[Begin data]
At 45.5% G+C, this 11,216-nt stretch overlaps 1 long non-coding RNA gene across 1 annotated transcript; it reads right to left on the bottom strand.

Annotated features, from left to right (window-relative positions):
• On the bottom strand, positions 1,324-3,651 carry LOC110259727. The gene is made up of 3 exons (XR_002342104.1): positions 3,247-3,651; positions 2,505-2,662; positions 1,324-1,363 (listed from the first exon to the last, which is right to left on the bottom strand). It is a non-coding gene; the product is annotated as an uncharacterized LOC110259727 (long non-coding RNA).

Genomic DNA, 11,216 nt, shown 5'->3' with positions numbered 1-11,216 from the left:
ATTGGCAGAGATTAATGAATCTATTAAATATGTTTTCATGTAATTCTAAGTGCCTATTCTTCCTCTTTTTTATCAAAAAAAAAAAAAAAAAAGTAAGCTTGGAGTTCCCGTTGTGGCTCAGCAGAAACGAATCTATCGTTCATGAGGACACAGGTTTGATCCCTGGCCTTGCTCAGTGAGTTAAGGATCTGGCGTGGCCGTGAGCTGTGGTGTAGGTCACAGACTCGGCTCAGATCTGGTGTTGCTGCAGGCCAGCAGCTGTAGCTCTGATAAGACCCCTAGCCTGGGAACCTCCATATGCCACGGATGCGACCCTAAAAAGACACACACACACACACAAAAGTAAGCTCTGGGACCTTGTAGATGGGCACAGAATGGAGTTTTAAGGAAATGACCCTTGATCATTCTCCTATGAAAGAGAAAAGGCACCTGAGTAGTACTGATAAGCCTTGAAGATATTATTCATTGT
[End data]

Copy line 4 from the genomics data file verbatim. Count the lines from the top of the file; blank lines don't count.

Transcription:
Genomic DNA, 11,216 nt, shown 5'->3' with positions numbered 1-11,216 from the left: